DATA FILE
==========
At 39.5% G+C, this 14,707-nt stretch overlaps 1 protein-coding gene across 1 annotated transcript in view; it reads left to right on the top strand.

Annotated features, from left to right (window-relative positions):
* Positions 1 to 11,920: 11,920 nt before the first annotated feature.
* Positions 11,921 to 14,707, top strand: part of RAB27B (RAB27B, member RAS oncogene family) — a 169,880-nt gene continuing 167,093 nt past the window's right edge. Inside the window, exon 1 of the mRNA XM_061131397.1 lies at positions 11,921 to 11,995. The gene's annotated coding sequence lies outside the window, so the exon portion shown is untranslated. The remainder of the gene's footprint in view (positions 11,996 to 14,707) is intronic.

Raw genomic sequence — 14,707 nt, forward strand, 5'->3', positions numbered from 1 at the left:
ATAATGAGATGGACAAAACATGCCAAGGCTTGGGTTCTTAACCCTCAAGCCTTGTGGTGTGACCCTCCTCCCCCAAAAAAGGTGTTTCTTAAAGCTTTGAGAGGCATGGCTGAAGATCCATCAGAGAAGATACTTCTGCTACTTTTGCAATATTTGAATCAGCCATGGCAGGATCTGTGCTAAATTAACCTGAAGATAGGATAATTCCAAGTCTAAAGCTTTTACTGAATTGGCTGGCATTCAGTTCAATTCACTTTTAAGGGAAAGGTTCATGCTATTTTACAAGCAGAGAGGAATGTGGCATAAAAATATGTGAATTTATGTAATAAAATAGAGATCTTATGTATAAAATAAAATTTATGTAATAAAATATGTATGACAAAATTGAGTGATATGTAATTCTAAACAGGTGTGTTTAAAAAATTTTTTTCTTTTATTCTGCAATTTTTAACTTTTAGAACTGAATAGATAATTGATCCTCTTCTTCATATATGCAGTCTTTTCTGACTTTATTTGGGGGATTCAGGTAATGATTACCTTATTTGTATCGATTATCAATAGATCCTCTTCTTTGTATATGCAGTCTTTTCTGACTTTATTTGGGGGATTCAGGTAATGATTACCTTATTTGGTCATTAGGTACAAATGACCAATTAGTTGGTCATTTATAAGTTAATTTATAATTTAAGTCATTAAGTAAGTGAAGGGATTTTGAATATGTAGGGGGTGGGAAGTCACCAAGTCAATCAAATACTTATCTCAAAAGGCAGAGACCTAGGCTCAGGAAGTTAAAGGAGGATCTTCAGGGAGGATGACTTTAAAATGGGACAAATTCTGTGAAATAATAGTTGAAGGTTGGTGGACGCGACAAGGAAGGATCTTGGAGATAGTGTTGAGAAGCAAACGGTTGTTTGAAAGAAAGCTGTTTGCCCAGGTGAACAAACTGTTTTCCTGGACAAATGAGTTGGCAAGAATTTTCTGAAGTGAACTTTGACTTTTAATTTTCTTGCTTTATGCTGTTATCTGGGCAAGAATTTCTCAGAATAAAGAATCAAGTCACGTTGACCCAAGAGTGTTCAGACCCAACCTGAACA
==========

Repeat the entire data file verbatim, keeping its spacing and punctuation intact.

At 39.5% G+C, this 14,707-nt stretch overlaps 1 protein-coding gene across 1 annotated transcript in view; it reads left to right on the top strand.

Annotated features, from left to right (window-relative positions):
* Positions 1 to 11,920: 11,920 nt before the first annotated feature.
* Positions 11,921 to 14,707, top strand: part of RAB27B (RAB27B, member RAS oncogene family) — a 169,880-nt gene continuing 167,093 nt past the window's right edge. Inside the window, exon 1 of the mRNA XM_061131397.1 lies at positions 11,921 to 11,995. The gene's annotated coding sequence lies outside the window, so the exon portion shown is untranslated. The remainder of the gene's footprint in view (positions 11,996 to 14,707) is intronic.

Raw genomic sequence — 14,707 nt, forward strand, 5'->3', positions numbered from 1 at the left:
ATAATGAGATGGACAAAACATGCCAAGGCTTGGGTTCTTAACCCTCAAGCCTTGTGGTGTGACCCTCCTCCCCCAAAAAAGGTGTTTCTTAAAGCTTTGAGAGGCATGGCTGAAGATCCATCAGAGAAGATACTTCTGCTACTTTTGCAATATTTGAATCAGCCATGGCAGGATCTGTGCTAAATTAACCTGAAGATAGGATAATTCCAAGTCTAAAGCTTTTACTGAATTGGCTGGCATTCAGTTCAATTCACTTTTAAGGGAAAGGTTCATGCTATTTTACAAGCAGAGAGGAATGTGGCATAAAAATATGTGAATTTATGTAATAAAATAGAGATCTTATGTATAAAATAAAATTTATGTAATAAAATATGTATGACAAAATTGAGTGATATGTAATTCTAAACAGGTGTGTTTAAAAAATTTTTTTCTTTTATTCTGCAATTTTTAACTTTTAGAACTGAATAGATAATTGATCCTCTTCTTCATATATGCAGTCTTTTCTGACTTTATTTGGGGGATTCAGGTAATGATTACCTTATTTGTATCGATTATCAATAGATCCTCTTCTTTGTATATGCAGTCTTTTCTGACTTTATTTGGGGGATTCAGGTAATGATTACCTTATTTGGTCATTAGGTACAAATGACCAATTAGTTGGTCATTTATAAGTTAATTTATAATTTAAGTCATTAAGTAAGTGAAGGGATTTTGAATATGTAGGGGGTGGGAAGTCACCAAGTCAATCAAATACTTATCTCAAAAGGCAGAGACCTAGGCTCAGGAAGTTAAAGGAGGATCTTCAGGGAGGATGACTTTAAAATGGGACAAATTCTGTGAAATAATAGTTGAAGGTTGGTGGACGCGACAAGGAAGGATCTTGGAGATAGTGTTGAGAAGCAAACGGTTGTTTGAAAGAAAGCTGTTTGCCCAGGTGAACAAACTGTTTTCCTGGACAAATGAGTTGGCAAGAATTTTCTGAAGTGAACTTTGACTTTTAATTTTCTTGCTTTATGCTGTTATCTGGGCAAGAATTTCTCAGAATAAAGAATCAAGTCACGTTGACCCAAGAGTGTTCAGACCCAACCTGAACA